updated 5:11 AM EDT, Wed July 16, 2014
Is Xi Jinping a true reformist or merely a "dictator" in disguise? CNN's Beijing bureau chief Jaime FlorCruz dissects the leader's policies
updated 11:44 PM EDT, Mon July 7, 2014
With a population of 1.3 billion, you'd think that there would be 11 people in China who are good enough to put up a fight on the football pitch.
updated 2:31 AM EDT, Fri July 4, 2014
26-year-old Ji Cheng is the first rider from China to compete for competitive cycling's highest honor.
updated 7:24 AM EDT, Mon July 7, 2014
China's richest man, Wang Jianlin, may not yet be a household name outside of China, but that could be about to change.
updated 12:14 AM EDT, Fri July 4, 2014
Hong Kong's narrow streets were once a dazzling gallery of neon, where banks and even bordellos plied their trade under sizzling tubular signs.
updated 7:57 PM EDT, Thu July 3, 2014
When President Xi Jinping arrives in Seoul this week, the Chinese leader will have passed over North Korea in favor of its arch rival.
updated 7:59 AM EDT, Thu July 3, 2014
Three more officials have been given the chop as part of China's anti-corruption drive, including former aides to the retired security chief.
updated 9:05 AM EDT, Tue July 1, 2014
As thousands of Hong Kongers prepare for an annual protest, voices in China's press warn pro-democracy activism is a bad idea.
updated 12:37 AM EDT, Mon June 30, 2014
Hong Kongers are demanding the right to directly elect their next leader, setting up a face-off with Beijing.
updated 2:56 AM EDT, Tue July 1, 2014
The push for democratic reform in Hong Kong is testing China's "one country, two systems" model.
updated 7:56 AM EDT, Mon June 30, 2014
Along a winding Chinese mountain road dotted with inns and restaurants is Jinan Orphanage, a place of refuge and site for troubled parents to dump unwanted children.
updated 4:36 AM EDT, Thu June 26, 2014
CNN's Kristie Lu Stout invites Isaac Mao, Han Dongfang, and James Miles to discuss the rise of civil society in China and social media's crucial role.
updated 11:34 PM EDT, Wed June 25, 2014
Chen Guangbiao wants rich people to give more to charity and he'll do anything to get their attention, including buying lunch for poor New Yorkers.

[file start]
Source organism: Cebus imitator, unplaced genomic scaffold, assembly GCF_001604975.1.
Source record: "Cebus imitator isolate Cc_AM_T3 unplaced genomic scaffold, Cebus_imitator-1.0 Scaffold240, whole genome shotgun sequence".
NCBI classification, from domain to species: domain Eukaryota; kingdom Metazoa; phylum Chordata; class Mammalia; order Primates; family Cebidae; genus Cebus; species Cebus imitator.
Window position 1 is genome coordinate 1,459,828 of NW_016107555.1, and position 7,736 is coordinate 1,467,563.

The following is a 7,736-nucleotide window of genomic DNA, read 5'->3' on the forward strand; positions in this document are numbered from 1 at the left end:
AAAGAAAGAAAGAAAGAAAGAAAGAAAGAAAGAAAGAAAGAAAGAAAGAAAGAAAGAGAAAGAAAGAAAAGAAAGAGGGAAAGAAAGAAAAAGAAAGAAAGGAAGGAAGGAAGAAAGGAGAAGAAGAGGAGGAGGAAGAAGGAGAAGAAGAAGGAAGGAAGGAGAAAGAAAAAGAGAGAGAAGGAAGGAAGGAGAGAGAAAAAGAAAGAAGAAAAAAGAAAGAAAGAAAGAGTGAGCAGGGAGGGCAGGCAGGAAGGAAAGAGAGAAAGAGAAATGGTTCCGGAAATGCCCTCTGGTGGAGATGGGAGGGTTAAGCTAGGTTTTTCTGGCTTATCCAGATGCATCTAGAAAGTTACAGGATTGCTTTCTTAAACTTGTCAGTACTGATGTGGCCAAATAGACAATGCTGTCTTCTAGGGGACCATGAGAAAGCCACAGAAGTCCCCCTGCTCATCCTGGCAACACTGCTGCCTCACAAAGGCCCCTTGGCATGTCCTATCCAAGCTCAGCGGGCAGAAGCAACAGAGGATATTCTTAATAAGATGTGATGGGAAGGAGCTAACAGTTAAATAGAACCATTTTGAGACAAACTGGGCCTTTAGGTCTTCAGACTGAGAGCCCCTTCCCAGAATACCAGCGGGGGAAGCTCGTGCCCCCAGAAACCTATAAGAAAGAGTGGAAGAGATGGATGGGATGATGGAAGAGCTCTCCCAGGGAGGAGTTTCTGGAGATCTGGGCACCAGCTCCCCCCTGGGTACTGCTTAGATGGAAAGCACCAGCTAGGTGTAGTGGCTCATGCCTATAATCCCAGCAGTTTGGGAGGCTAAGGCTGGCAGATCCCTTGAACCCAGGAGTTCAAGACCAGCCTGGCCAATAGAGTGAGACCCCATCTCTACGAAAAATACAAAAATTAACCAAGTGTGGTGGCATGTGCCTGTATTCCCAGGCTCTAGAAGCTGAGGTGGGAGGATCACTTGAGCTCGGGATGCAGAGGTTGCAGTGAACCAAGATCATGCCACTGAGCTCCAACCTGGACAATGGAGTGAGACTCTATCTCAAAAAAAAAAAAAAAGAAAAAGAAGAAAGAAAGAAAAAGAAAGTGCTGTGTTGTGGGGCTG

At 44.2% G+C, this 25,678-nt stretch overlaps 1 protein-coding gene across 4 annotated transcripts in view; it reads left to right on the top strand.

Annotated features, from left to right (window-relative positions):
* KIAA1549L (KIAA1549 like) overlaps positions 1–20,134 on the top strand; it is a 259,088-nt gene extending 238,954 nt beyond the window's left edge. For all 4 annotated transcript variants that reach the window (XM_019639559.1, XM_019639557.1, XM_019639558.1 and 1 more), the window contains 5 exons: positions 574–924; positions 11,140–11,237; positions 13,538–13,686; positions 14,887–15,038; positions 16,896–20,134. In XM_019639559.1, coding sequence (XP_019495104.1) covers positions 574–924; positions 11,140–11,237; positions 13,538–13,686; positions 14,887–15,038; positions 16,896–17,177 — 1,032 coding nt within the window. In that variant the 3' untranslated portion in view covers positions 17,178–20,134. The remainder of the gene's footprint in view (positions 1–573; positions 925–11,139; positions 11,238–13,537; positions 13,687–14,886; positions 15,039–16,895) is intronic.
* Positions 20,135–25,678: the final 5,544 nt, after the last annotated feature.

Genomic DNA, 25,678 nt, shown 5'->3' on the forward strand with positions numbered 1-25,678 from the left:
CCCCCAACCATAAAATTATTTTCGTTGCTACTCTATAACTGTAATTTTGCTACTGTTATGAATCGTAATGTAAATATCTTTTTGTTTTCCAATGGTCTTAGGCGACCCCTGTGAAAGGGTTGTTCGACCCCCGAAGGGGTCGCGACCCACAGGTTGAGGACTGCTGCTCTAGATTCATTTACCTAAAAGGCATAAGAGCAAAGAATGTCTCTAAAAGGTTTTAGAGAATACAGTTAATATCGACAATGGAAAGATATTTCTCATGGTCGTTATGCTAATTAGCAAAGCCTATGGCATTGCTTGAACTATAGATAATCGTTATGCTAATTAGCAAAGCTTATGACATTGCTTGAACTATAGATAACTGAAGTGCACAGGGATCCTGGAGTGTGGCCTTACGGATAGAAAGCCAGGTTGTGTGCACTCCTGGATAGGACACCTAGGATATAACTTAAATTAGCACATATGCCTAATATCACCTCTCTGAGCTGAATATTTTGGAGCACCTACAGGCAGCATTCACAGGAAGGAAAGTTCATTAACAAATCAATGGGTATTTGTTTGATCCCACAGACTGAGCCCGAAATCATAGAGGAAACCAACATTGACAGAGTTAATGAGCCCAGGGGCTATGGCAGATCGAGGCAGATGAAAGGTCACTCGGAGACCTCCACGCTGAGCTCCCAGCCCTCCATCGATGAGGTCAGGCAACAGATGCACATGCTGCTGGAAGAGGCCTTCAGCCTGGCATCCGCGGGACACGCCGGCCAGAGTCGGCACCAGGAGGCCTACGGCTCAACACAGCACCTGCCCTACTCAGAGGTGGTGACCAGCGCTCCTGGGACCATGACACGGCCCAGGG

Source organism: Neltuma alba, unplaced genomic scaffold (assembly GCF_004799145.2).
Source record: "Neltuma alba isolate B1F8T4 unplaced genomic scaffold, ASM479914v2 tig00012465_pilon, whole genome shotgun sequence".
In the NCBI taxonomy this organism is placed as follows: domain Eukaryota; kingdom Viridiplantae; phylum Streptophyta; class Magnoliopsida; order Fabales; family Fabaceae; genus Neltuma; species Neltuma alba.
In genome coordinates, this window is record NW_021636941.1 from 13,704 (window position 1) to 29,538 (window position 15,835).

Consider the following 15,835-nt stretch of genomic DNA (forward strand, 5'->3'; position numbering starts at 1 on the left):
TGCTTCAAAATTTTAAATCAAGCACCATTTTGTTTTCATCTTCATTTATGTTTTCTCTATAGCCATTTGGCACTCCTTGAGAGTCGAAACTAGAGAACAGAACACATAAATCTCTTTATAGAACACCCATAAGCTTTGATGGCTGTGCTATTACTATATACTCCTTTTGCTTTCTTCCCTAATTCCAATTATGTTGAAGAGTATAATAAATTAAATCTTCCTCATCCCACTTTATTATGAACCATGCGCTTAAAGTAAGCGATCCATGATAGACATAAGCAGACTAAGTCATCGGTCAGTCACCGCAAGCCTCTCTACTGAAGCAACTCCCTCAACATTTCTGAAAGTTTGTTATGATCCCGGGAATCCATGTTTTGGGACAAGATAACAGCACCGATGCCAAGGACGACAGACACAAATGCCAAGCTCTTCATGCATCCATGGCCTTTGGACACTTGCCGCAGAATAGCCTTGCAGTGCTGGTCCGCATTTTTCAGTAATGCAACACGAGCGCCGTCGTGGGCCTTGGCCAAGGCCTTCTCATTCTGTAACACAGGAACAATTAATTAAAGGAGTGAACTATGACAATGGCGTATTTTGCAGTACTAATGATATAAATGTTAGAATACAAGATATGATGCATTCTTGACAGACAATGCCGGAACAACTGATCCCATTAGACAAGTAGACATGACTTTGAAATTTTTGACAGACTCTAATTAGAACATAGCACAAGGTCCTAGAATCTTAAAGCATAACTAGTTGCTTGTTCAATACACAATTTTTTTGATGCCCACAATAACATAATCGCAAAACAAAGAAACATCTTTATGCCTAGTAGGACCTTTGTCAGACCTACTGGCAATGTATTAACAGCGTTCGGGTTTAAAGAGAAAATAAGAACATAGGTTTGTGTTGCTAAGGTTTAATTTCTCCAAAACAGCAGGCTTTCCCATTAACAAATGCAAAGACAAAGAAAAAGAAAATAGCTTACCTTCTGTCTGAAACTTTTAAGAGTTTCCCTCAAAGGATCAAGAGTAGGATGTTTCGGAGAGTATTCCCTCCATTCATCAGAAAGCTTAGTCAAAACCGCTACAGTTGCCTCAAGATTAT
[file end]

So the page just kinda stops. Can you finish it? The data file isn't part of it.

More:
updated 7:44 AM EDT, Thu June 26, 2014
Architects are planning to build the future world's tallest towers in China. They're going to come in pretty colors.
updated 7:47 AM EDT, Mon June 23, 2014
Anna Coren visits Yulin's annual dog meat festival. Dogs are part of the daily diet here, with an estimated 10,000 dogs killed for the festival alone.
updated 2:38 AM EDT, Thu June 19, 2014
People know little about sex, but are having plenty of it. We take a look at the ramifications of a lack of sex education in China.
updated 4:12 AM EDT, Fri June 13, 2014
Hong Kongers have reacted angrily to a Chinese government white paper affirming Beijing's control over the territory.
The emphasis on national glory -- rather than purely personal achievement -- is key.
updated 12:14 PM EDT, Mon June 16, 2014
A replica of the Effel Tower in Tianducheng, a luxury real estate development located in Hangzhou, east China's Zhejiang province.
What's the Eiffel Tower doing in China? Replica towns of the world's most famous monuments spring up all over China.
updated 8:13 PM EDT, Tue June 10, 2014
Rapid development hasn't just boosted the economy -- it has opened up vast swathes of the country, says a man who has spent much of his life exploring it.
updated 2:54 AM EDT, Tue June 10, 2014
The World Cup is apparently making a lot of people "ill" in China.
ADVERTISEMENT